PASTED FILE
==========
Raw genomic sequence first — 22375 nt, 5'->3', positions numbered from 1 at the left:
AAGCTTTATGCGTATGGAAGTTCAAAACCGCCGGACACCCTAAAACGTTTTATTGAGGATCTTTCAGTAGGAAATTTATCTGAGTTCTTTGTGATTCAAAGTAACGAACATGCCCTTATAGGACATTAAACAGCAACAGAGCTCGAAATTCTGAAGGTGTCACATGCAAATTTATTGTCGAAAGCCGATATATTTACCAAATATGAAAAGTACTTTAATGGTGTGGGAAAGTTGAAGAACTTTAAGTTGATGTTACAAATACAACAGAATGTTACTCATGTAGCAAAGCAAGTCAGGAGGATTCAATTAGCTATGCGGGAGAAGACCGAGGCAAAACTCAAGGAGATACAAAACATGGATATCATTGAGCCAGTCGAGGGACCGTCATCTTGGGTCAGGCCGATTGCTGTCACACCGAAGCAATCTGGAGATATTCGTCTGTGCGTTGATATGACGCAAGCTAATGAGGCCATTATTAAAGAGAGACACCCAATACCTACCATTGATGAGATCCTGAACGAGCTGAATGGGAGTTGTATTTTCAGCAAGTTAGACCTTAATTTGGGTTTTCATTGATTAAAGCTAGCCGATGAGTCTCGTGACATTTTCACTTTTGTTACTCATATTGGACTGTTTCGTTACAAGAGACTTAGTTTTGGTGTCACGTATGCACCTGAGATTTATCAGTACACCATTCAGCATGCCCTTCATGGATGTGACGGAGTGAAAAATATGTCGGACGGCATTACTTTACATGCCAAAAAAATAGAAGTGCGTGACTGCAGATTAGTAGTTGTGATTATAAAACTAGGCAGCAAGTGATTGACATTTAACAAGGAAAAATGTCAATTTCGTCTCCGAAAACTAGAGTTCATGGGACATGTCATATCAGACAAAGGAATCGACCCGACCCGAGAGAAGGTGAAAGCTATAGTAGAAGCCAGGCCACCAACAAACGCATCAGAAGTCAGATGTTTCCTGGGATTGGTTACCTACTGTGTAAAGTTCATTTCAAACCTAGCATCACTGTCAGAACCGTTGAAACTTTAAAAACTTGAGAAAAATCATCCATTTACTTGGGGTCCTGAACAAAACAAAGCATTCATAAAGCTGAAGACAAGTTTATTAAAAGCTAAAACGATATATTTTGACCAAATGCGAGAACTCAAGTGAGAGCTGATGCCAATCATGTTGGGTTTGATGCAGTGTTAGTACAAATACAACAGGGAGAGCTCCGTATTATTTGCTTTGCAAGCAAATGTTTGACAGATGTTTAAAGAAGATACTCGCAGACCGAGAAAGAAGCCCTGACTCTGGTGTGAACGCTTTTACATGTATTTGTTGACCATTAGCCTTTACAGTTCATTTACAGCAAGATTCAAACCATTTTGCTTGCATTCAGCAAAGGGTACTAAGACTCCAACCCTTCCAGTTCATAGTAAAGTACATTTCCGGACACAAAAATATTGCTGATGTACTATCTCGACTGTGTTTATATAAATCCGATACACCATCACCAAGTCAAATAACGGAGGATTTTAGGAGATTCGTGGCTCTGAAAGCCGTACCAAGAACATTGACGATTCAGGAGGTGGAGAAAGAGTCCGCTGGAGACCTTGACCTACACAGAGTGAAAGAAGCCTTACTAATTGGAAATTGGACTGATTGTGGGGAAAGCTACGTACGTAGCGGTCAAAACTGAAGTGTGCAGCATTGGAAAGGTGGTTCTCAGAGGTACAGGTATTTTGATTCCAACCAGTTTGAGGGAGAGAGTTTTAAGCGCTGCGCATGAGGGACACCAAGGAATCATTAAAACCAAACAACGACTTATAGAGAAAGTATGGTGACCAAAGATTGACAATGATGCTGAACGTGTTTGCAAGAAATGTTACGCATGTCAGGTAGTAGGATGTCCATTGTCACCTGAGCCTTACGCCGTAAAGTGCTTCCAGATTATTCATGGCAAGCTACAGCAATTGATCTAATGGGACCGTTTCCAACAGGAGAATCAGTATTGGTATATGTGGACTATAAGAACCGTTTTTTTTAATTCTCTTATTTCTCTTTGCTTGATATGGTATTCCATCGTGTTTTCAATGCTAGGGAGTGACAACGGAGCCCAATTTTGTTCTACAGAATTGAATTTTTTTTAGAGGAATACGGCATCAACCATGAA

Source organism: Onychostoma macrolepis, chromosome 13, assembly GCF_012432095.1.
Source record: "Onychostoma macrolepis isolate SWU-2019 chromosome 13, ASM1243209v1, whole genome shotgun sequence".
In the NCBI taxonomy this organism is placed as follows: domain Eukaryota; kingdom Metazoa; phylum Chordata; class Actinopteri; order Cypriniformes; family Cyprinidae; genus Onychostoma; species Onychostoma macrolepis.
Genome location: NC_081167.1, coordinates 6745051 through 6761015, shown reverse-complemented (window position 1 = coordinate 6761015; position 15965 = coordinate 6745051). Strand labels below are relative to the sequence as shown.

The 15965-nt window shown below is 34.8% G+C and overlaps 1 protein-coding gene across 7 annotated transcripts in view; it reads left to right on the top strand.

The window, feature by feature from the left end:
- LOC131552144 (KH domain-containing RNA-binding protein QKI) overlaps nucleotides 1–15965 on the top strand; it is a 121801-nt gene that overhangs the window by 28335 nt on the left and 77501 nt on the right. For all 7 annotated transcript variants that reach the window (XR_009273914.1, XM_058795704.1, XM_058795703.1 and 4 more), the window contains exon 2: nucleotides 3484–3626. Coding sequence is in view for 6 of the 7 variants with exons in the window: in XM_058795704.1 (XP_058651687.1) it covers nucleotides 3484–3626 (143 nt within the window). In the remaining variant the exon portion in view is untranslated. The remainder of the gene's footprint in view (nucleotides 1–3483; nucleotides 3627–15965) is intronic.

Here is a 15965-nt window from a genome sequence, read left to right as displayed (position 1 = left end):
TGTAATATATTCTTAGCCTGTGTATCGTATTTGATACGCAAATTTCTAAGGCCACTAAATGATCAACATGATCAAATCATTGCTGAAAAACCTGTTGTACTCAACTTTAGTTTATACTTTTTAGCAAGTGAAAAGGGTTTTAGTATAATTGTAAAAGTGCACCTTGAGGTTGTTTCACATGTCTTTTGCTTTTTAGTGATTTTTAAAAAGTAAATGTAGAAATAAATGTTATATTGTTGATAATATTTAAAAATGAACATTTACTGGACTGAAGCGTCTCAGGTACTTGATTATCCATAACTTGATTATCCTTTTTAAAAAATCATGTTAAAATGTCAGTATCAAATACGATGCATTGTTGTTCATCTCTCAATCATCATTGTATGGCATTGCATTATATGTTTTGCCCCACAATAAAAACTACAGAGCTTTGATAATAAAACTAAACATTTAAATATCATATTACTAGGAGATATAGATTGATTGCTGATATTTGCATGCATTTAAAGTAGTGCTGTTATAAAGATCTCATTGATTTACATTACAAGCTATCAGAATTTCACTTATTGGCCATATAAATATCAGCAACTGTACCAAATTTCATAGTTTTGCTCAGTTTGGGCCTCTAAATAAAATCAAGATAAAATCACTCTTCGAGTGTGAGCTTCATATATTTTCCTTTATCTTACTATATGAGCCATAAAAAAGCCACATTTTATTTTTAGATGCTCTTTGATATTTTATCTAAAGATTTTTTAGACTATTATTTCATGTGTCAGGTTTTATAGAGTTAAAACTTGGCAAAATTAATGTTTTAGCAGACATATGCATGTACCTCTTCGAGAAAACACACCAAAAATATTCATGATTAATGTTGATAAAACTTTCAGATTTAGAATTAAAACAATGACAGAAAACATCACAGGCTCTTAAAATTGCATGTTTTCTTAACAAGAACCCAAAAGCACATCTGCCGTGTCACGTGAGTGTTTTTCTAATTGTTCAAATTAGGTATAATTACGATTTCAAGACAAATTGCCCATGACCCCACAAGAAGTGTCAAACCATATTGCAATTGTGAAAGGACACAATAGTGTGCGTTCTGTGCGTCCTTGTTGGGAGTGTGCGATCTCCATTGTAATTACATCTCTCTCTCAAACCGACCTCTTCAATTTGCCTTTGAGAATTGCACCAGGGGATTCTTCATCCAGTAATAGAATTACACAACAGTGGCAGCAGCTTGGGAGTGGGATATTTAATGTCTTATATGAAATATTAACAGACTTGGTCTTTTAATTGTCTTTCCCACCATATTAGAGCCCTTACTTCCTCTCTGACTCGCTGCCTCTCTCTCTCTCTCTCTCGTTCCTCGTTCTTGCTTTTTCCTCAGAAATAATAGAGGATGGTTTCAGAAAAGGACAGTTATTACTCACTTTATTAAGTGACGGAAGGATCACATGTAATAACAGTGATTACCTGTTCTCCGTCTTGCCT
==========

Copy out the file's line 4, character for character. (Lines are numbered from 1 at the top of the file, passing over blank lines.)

Source record: "Onychostoma macrolepis isolate SWU-2019 chromosome 13, ASM1243209v1, whole genome shotgun sequence".